Reading Kathleen Lodwick’s How Christianity Came to China (Fortress Press 2016) was disturbing for two reasons.
As I mentioned in my Gospel Coalition review of the book, Lodwick’s selective juxtaposition of facts about the China missionary experience paints a picture that verges on caricature. Among Lodwick’s questionable suppositions:
- “It is clear that women missionaries went to work in overseas missions largely to escape the limitations of careers open to them in their home countries” (p. 65).
- The practice of speaking in tongues may have originated “with the influence of Chinese missionaries who had failed to learn Chinese” (pp. 87-88).
- Most converts to Christianity came from among those who were alienated from society, such as those who belonged to vegetarian sects. “Nanjing was one of the centers of vegetarianism groups, so perhaps there was some overlapping membership, as the city became a major center of Christian activity” (pp. 135-36).
Readers who have more than a passing knowledge of China’s complex mission history will likely be uncomfortable with Lodwick’s selective descriptions and peculiar conclusions.
The second reason why the book is disturbing hits much closer to home.
Lodwick pulls few punches as she details the cultural faux pas on ample display in the missionary community. Some of the offences included:
- Taking full advantage of the privileges accorded by the unequal treaties to advance into China, secure property, and protect their rights.
- Using the extraterritoriality provisions of the treaties to operate outside Chinese law and, in some cases, shielding Chinese converts engaged in illegal activity.
- Prioritizing individual conversions in a collective society.
- Whether verbally or through their actions, advocating Western traditions and customs as superior to Chinese culture.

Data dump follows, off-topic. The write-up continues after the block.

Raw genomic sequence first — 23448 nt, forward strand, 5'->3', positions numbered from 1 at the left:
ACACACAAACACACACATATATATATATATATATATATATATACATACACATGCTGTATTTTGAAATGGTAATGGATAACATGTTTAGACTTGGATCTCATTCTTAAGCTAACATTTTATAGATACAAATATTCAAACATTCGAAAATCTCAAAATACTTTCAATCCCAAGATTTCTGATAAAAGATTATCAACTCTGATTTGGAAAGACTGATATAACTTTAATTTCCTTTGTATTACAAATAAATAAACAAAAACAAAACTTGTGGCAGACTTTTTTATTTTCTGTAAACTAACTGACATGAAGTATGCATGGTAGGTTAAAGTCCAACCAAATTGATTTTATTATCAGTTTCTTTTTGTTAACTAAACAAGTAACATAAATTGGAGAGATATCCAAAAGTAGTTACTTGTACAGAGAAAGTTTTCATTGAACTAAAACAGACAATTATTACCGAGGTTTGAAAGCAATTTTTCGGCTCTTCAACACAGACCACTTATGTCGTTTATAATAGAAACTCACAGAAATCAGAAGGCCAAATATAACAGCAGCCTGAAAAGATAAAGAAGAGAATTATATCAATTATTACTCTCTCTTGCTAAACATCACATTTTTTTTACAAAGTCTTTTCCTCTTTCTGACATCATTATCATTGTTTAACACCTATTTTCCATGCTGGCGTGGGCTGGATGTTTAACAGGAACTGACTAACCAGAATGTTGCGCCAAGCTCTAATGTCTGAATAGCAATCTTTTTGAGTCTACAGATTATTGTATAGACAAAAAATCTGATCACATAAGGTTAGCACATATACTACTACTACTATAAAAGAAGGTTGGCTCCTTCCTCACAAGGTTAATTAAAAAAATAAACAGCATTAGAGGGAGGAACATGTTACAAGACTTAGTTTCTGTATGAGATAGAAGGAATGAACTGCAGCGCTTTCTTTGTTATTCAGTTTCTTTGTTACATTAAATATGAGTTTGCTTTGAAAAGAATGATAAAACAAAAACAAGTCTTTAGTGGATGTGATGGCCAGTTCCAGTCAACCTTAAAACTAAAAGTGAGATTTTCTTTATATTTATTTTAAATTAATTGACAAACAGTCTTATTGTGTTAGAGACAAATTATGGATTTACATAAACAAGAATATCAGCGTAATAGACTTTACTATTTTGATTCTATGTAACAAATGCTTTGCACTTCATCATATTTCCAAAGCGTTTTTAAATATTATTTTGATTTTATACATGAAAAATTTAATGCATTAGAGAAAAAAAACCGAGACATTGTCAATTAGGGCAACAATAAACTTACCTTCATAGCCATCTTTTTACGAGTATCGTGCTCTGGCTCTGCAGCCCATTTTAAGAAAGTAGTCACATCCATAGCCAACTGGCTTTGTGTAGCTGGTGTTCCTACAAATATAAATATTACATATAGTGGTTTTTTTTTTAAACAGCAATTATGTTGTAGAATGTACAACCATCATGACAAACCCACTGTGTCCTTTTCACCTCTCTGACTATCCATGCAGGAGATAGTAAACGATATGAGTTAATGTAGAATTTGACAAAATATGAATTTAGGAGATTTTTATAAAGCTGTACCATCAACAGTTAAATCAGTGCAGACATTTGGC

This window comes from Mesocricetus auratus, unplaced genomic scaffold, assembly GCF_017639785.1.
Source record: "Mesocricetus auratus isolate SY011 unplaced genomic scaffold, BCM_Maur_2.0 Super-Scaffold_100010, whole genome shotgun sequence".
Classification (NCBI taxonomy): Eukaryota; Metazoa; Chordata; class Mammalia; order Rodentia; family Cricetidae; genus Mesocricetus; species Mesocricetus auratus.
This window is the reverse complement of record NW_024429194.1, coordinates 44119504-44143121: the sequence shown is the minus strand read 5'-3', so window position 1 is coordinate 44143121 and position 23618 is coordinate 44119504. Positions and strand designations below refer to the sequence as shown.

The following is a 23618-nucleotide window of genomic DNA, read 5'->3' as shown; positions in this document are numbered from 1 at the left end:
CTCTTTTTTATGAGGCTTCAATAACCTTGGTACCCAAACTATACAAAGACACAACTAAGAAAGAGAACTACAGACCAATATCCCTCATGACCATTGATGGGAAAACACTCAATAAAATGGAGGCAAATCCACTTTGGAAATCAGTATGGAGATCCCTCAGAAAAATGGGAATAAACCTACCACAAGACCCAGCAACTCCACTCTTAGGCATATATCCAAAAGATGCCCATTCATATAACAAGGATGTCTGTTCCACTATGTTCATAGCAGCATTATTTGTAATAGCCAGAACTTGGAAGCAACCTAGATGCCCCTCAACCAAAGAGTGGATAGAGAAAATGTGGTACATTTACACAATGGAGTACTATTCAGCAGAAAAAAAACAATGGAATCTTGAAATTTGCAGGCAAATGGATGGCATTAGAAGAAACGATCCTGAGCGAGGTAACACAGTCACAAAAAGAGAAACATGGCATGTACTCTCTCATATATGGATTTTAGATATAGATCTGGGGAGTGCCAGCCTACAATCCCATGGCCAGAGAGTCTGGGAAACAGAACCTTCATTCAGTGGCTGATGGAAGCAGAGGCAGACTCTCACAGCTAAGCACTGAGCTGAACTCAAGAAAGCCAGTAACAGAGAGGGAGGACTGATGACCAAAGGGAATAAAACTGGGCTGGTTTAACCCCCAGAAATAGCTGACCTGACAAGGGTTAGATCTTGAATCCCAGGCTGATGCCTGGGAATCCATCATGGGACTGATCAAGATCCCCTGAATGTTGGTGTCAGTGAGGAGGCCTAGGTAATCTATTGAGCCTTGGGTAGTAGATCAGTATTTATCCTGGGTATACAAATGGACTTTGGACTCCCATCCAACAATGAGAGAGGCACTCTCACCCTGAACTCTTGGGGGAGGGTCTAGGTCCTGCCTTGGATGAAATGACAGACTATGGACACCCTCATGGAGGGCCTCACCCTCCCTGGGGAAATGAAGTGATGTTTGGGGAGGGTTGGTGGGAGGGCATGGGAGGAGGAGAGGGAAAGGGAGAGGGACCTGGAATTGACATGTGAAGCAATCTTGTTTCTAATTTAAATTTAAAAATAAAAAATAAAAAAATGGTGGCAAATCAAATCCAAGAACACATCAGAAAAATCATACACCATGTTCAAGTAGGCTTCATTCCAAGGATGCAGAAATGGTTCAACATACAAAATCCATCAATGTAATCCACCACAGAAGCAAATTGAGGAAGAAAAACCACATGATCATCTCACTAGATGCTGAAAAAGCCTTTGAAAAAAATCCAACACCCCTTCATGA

- Holding on to power and control of resources rather than releasing these to emerging Chinese Christian leaders.
- Complicity in the opium trade (although Lodwick acknowledges missionaries did play a major role in attempting to have it outlawed).
Most foreign Christians serving in China in the post-Mao era would be quick to distance themselves from the egregious errors of previous generations of China workers. Yet the impact of their collective example still clouds popular perceptions of Christianity in China today.
More disturbing is the recurrence in recent decades of some of the same tendencies Lodwick sharply criticizes. Some foreign workers still commonly stress individual faith decisions while ignoring the complex relational networks that form the fabric of Chinese society. Feelings of cultural superiority die hard, no matter which culture one comes from. Leveraging the privilege and power related to one’s citizenship can cause feelings of resentment, and may result in a political backlash. Letting go of authority and empowering local believers remains a struggle for organizations committed to a certain way of doing things and for individuals whose sense of identity may be unwittingly tied to their ability to remain in country.
However well-meaning and culturally astute today’s generation may be, the “unintended consequences”—as Lodwick describes them—of cross-cultural interaction may say more about the motivations and values of foreign workers than these workers would care to admit.